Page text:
Banned Books Week: UMD and public libraries band together

Illustration by Rebecca Kottke

Illustration by Rebecca Kottke

On Sept. 24, 2018, the Kathryn A. Martin Library will host their annual Banned Books Week Open House from 11 a.m. through 1 p.m. on the first floor of the library.

“I always like talking to people about books,” Education and Human Service Professions Librarian for the Kathryn A. Martin Library, Kayleen Jones, said. “I get excited to talk to readers, especially people who don’t necessarily consider themselves readers.”

Education and Human Service Professions Librarian for the Kathryn A. Martin Library, Kayleen Jones, at the library on Sept. 21, 2018. Jones is excited to “combine our powers” with the Duluth Public Library for UMD’s Banned Books Week Open House on Sept. 24, 2018. Photo by Brianna Taggart

Education and Human Service Professions Librarian for the Kathryn A. Martin Library, Kayleen Jones, at the library on Sept. 21, 2018. Jones is excited to “combine our powers” with the Duluth Public Library for UMD’s Banned Books Week Open House on Sept. 24, 2018. Photo by Brianna Taggart

This free, informal event co-sponsored with the Duluth Public Library will have free buttons, snacks, librarians to answer questions, and a display case showcasing books that have been frequently banned or challenged in other schools and libraries.

To help bring awareness to the event and add more books to their display case, the library on campus partnered with the Duluth Public Library.

Jessica Korpi, librarian from the Duluth Public Library, has been working with UMD for the event and will be there on Sept. 24 to help promote accessibility to books.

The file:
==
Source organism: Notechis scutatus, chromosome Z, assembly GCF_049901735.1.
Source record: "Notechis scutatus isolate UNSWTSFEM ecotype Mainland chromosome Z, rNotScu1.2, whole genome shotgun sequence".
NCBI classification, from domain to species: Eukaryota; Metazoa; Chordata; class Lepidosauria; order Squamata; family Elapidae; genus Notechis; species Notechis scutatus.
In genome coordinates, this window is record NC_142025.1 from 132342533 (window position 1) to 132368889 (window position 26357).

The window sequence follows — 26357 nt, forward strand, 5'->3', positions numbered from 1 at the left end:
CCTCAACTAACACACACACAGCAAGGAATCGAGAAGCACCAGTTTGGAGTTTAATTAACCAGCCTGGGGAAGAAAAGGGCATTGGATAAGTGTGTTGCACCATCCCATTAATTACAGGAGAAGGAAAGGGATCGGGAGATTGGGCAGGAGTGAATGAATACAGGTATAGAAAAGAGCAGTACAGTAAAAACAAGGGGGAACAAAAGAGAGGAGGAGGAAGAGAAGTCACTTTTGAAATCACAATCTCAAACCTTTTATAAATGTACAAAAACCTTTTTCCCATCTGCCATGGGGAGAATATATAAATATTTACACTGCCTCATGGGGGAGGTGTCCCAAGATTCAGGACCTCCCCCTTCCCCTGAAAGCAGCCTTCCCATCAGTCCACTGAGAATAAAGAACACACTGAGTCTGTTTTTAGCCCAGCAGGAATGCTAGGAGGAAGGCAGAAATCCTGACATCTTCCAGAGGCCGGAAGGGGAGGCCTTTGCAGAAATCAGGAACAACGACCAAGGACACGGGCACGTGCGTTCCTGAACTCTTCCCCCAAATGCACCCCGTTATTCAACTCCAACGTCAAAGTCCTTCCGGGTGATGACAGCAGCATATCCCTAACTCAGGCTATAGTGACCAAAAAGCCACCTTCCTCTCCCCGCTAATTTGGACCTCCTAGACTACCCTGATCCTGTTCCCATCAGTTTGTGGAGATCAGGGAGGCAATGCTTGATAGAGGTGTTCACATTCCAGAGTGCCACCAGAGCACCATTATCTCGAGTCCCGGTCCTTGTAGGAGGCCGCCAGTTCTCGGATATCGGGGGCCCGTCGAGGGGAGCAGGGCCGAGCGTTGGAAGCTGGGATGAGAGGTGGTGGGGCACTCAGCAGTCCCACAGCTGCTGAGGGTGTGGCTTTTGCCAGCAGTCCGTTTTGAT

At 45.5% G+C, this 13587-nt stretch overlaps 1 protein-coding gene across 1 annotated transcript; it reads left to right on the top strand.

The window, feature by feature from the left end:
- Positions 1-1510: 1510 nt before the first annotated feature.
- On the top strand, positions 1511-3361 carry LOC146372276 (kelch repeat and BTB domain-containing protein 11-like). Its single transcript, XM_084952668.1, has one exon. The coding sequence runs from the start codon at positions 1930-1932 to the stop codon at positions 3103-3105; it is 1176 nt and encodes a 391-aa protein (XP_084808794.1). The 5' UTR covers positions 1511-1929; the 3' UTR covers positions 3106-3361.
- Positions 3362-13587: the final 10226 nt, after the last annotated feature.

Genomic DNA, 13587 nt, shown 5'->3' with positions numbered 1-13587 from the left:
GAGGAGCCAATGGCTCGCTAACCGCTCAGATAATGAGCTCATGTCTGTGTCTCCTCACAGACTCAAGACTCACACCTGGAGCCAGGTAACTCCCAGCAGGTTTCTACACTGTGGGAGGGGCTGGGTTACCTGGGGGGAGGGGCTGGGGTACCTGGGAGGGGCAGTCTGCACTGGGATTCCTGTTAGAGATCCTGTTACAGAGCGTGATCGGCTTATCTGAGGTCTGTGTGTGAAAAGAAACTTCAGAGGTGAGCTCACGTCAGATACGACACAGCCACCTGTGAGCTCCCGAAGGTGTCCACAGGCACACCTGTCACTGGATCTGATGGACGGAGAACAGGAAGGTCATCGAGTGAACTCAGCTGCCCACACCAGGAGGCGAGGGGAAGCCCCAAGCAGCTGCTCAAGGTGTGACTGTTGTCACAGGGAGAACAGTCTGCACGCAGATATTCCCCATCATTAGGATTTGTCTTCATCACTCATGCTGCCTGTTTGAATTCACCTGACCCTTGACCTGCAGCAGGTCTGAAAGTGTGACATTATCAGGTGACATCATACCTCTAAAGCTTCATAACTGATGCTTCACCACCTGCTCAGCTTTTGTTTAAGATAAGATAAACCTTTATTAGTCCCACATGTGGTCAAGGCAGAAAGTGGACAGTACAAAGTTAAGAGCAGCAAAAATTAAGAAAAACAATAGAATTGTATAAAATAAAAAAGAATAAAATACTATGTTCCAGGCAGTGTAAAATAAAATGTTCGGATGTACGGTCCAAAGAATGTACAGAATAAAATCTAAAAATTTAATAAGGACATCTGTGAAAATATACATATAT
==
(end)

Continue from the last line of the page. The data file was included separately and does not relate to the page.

“I am doing this for the acknowledgement and celebration that we have this right,” Korpi said. “It’s a nice way to work together [with UMD] to celebrate this.”

Jones agrees that these two libraries joining forces is a good thing.

“We get to combine our powers,” Jones said.

Banned Books Week is a national, annual event. According to the Banned Books Week website, “[It] brings together the entire book community — librarians, booksellers, publishers, journalists, teachers, and readers of all types — in shared support of the freedom to seek and to express ideas, even those some consider unorthodox or unpopular.”

The Banned Books display case in the Kathryn A. Martin Library on Sept. 21, 2018. This display case is up for the entire month of September showcasing some of the many frequently banned and challenged books in libraries and schools. Photo by Brianna Taggart

The Banned Books display case in the Kathryn A. Martin Library on Sept. 21, 2018. This display case is up for the entire month of September showcasing some of the many frequently banned and challenged books in libraries and schools. Photo by Brianna Taggart

That is one of the many reasons why Jones likes this week so much.

“This is about highlighting access to reading and books even if it’s not something people actually agree with,” Jones said. “I think it’s an interesting thing that people don’t think about: those decisions to make things available.”

To help bring attention to Banned Books Week, the Kathryn A. Martin Library has had a display for banned books on the first floor of the library for the entire month of September.

“The whole Banned Books Week [which has been around since 1982] came about, because there were was pattern of people going into bookstores saying ‘this book shouldn’t be available for this reason and this reason,’ and they were hoping books would be removed from the shelves, removing access,” Jones said.

This is the only event the Kathryn A. Martin Library is doing for Banned Books Week, according to Jones.

However, the Duluth Public Library will have a pop-up event in their main lobby on Wednesday, Sept. 26, 2018, from 11:30 a.m. through 1:30 p.m. that will feature a display case of their own of frequently banned and challenged books.

Banned Books Week 2018 takes place on Sept. 23-29.

CultureBrianna Taggart